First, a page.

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That's a decision for everyone to make themselves. Curmudgeons will
prefer to work alone, grumpy old buggers that they are, and they will no
doubt shield their eyes from any public discussion in what is, after
all, a discussion group. But you guys had better get on with it, because
the clock is ticking. Collaboration may be essential, or Something Bad
might happen!

Richard Harnden

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Nov 27, 2021, 12:59:12 PM11/27/21
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You also posted this elsethread:

37 09 0B 53 1C 4F 01 57 1B 45 0C 16 16 53 00 17
04 01 4B 00

Relevent at all?

Richard Heathfield

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Nov 27, 2021, 1:12:07 PM11/27/21
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I don't recognise it, can find no article in which I posted it, and have
grepped my challenge files for "37 09" without result. Sorry, Richard,
but it's a <shrug></shrug> from me.

Richard Heathfield

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Nov 27, 2021, 1:14:23 PM11/27/21
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AH! I REMEMBER!

No, that is nothing to do with this.

Richard Harnden

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Nov 27, 2021, 1:19:04 PM11/27/21
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Fair enough.

I figured it was probably one of /those/ replies.

Richard Heathfield

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Nov 27, 2021, 1:24:11 PM11/27/21
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It was indeed. (And it is in its own way a problem that may prove
interesting to those who consider such puzzles interesting. That is,
yes, there is a plaintext behind it... and no, it's not expletive in
nature!)

Ben Sturman

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Nov 27, 2021, 4:14:17 PM11/27/21
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I'm thinking "breaking the rules" might refer to re-using a pad--something that
would be against the rules in one-time pads. I don't know if that means both
parties are using the same pad, or each has a separate pad being reused.

I see that the minimum value of each ciphertext element is zero and the
maximum is 1F, which is 32 different values.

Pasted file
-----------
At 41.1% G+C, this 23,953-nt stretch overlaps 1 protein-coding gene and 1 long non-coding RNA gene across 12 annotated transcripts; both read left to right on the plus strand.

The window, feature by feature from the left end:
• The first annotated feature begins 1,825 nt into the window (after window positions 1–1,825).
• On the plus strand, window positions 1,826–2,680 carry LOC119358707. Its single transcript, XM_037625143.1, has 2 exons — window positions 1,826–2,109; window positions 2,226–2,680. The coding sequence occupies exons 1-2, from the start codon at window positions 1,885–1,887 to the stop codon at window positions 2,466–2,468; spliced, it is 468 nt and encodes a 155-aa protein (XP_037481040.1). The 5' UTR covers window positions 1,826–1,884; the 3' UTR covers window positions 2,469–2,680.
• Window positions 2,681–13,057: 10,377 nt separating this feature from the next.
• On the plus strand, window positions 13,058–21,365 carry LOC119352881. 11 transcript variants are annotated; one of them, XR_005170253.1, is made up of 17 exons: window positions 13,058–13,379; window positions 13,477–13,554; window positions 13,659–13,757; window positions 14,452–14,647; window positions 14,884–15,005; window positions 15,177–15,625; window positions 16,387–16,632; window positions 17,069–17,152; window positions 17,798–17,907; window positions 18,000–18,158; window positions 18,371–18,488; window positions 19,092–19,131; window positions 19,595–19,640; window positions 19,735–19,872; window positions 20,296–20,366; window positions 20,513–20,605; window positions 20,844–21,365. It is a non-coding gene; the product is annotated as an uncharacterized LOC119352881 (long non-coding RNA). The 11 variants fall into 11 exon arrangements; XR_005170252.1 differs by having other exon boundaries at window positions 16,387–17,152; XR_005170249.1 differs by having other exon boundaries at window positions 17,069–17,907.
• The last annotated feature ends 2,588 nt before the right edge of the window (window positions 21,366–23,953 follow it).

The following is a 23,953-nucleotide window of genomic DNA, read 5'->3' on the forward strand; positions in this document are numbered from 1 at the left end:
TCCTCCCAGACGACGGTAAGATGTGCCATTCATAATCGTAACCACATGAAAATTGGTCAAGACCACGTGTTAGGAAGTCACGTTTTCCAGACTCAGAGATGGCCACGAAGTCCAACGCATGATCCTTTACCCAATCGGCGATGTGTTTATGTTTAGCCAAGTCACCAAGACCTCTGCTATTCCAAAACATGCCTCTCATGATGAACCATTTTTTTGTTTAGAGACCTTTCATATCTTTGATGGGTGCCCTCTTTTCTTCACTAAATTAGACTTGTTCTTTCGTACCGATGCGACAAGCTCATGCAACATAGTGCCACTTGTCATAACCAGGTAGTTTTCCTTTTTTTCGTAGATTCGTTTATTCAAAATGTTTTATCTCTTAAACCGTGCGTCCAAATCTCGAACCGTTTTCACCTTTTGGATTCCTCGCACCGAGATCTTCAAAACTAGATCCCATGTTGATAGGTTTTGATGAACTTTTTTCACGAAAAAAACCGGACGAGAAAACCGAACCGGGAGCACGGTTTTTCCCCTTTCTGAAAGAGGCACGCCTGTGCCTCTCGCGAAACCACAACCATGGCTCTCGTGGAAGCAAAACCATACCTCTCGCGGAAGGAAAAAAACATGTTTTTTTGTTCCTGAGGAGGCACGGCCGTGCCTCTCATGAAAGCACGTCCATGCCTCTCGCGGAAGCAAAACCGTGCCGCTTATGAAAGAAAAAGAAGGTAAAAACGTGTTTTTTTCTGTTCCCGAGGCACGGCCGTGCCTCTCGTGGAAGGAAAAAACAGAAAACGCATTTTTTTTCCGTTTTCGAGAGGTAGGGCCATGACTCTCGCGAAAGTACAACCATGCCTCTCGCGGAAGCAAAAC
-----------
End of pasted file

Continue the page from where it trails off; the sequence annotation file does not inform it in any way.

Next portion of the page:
Richard Heathfield

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Nov 27, 2021, 5:09:29 PM11/27/21
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On 27/11/2021 17:56, Richard Heathfield wrote:
> On 27/11/2021 17:40, Max wrote:
>>
>> are you ok with discussions and exchanging ideas about the solution
>> here or do you prefer everyone to approach this on their own?
>
> That's a decision for everyone to make themselves.

I see that observations (and indeed good and useful observations) are
beginning to come in. To allow people the greatest freedom possible I
plan to resist the temptation to comment on such observations myself,
unless specifically summoned in my capacity as oracle.

Chris M. Thomasson

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Nov 27, 2021, 7:10:36 PM11/27/21
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On 11/27/2021 4:55 AM, Stefan Claas wrote:
> On Friday, November 26, 2021 at 11:24:53 AM UTC+1, Richard Heathfield wrote:
>> To: GCHQ, Usenet Division.
>> Subject: Latest intercepts.
>> Priority: Urgent.
>>
>> Agent Alicja has sent this transmission within the last hour:
[...]
>> We are fairly sure that Alicja and Bobski are using pads. I know the
>> rules say it's impossible, but MI5 needs decrypts anyway, so break all
>> the rules! A life may be at stake! Get to it, folks!
>
> Not sure what you mean with breaking the rules (language barrier)
> but if MI5 knows these two persons are agent Alicja and agent
> Bobski and one of them operates in the United Kingdom, why do not
> pay a visit, put the agent under hypnosis to reveal the secret and once
> the agent woke up the agent or his agency does not know what happened.

What if the two agents do not know what the key actually is. They have a
little usb drive. Alice encrypts, sends and destroys the usb device. Bob
decrypts and destroys his device. Now, the key is gone forever.

Max

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Nov 27, 2021, 8:54:55 PM11/27/21
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On 27.11.21 22:14, Ben Sturman wrote:
> I'm thinking "breaking the rules" might refer to re-using a pad--something that
> would be against the rules in one-time pads.

This is my thinking as well.

> I don't know if that means both
> parties are using the same pad, or each has a separate pad being reused.

Richard gave away that the messages have different difficulty levels,
the first being the easiest. So, I think, each message uses its own pad
and the repeats are inside the message. As Bobski sends two messages in
a row, he might use the same pad for both messages.

>
> I see that the minimum value of each ciphertext element is zero and the
> maximum is 1F, which is 32 different values.
>

Indeed. The messages are a bit short for a decent frequency analysis.
The first message has 3x 00, 3 double entries and the rest singles. If
the pad is reused, we need the length of the pad, XOR stretches of that
length together to get rid of the pad, try to find zeros (=equal
letters) and start from there, assuming that those are high frequency
letters. Maybe it's better to start with XORing Bobski's two messages
first (I haven't done this yet).

So far I haven't found any clue for the length of the pad of the first
message. I think it's unlikely to be 1 as the frequency analysis would
probably show more spikes (as he uses 32 characters, I guess there are
also spaces, which should be the most common. As the most common
character ("00") only appears three times in the first message one of
which is the second to last spot, I doubt this is correct. It could of
course be that the message is written in reverse (I think Richard did
this before, but it could have been someone else, too.) and it starts
with "I".